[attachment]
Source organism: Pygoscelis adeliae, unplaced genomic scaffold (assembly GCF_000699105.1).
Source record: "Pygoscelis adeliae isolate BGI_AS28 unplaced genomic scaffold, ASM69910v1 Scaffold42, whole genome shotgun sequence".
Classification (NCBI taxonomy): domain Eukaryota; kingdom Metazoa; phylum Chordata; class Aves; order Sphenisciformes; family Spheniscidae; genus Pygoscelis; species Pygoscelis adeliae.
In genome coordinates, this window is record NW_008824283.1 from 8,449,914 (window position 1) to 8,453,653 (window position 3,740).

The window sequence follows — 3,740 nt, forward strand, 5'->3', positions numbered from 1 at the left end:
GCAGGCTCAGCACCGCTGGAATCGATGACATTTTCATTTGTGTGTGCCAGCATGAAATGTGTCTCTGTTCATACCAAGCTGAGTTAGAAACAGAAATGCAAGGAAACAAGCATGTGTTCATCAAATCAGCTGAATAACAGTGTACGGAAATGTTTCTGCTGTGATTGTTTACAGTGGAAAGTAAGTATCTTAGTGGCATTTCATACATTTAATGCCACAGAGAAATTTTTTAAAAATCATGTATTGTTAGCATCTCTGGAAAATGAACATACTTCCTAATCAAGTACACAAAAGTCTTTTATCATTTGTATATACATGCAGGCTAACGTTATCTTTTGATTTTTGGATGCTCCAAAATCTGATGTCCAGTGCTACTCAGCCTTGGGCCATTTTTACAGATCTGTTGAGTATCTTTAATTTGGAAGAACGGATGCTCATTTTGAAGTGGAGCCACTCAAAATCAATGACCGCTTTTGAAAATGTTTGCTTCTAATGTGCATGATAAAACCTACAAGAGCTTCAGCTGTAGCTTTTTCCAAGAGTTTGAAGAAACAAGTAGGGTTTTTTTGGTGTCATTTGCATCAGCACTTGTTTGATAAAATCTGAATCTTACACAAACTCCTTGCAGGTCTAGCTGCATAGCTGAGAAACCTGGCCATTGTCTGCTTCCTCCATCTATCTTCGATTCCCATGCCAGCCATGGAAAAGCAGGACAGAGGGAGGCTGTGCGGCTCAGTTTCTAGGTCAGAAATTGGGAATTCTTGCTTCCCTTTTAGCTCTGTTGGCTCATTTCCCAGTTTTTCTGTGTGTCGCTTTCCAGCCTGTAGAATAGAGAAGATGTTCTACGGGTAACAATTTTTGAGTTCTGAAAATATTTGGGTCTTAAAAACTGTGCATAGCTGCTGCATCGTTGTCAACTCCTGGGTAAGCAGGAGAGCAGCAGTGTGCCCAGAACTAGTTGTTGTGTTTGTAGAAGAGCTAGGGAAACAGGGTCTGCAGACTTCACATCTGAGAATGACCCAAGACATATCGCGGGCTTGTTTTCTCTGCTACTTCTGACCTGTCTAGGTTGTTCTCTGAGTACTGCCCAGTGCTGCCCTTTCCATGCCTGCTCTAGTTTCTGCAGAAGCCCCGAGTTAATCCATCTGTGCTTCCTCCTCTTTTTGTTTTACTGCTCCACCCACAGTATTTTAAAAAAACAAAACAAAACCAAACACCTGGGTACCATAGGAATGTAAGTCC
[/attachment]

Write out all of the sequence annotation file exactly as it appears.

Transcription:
Source organism: Pygoscelis adeliae, unplaced genomic scaffold (assembly GCF_000699105.1).
Source record: "Pygoscelis adeliae isolate BGI_AS28 unplaced genomic scaffold, ASM69910v1 Scaffold42, whole genome shotgun sequence".
Classification (NCBI taxonomy): domain Eukaryota; kingdom Metazoa; phylum Chordata; class Aves; order Sphenisciformes; family Spheniscidae; genus Pygoscelis; species Pygoscelis adeliae.
In genome coordinates, this window is record NW_008824283.1 from 8,449,914 (window position 1) to 8,453,653 (window position 3,740).

The window sequence follows — 3,740 nt, forward strand, 5'->3', positions numbered from 1 at the left end:
GCAGGCTCAGCACCGCTGGAATCGATGACATTTTCATTTGTGTGTGCCAGCATGAAATGTGTCTCTGTTCATACCAAGCTGAGTTAGAAACAGAAATGCAAGGAAACAAGCATGTGTTCATCAAATCAGCTGAATAACAGTGTACGGAAATGTTTCTGCTGTGATTGTTTACAGTGGAAAGTAAGTATCTTAGTGGCATTTCATACATTTAATGCCACAGAGAAATTTTTTAAAAATCATGTATTGTTAGCATCTCTGGAAAATGAACATACTTCCTAATCAAGTACACAAAAGTCTTTTATCATTTGTATATACATGCAGGCTAACGTTATCTTTTGATTTTTGGATGCTCCAAAATCTGATGTCCAGTGCTACTCAGCCTTGGGCCATTTTTACAGATCTGTTGAGTATCTTTAATTTGGAAGAACGGATGCTCATTTTGAAGTGGAGCCACTCAAAATCAATGACCGCTTTTGAAAATGTTTGCTTCTAATGTGCATGATAAAACCTACAAGAGCTTCAGCTGTAGCTTTTTCCAAGAGTTTGAAGAAACAAGTAGGGTTTTTTTGGTGTCATTTGCATCAGCACTTGTTTGATAAAATCTGAATCTTACACAAACTCCTTGCAGGTCTAGCTGCATAGCTGAGAAACCTGGCCATTGTCTGCTTCCTCCATCTATCTTCGATTCCCATGCCAGCCATGGAAAAGCAGGACAGAGGGAGGCTGTGCGGCTCAGTTTCTAGGTCAGAAATTGGGAATTCTTGCTTCCCTTTTAGCTCTGTTGGCTCATTTCCCAGTTTTTCTGTGTGTCGCTTTCCAGCCTGTAGAATAGAGAAGATGTTCTACGGGTAACAATTTTTGAGTTCTGAAAATATTTGGGTCTTAAAAACTGTGCATAGCTGCTGCATCGTTGTCAACTCCTGGGTAAGCAGGAGAGCAGCAGTGTGCCCAGAACTAGTTGTTGTGTTTGTAGAAGAGCTAGGGAAACAGGGTCTGCAGACTTCACATCTGAGAATGACCCAAGACATATCGCGGGCTTGTTTTCTCTGCTACTTCTGACCTGTCTAGGTTGTTCTCTGAGTACTGCCCAGTGCTGCCCTTTCCATGCCTGCTCTAGTTTCTGCAGAAGCCCCGAGTTAATCCATCTGTGCTTCCTCCTCTTTTTGTTTTACTGCTCCACCCACAGTATTTTAAAAAAACAAAACAAAACCAAACACCTGGGTACCATAGGAATGTAAGTCC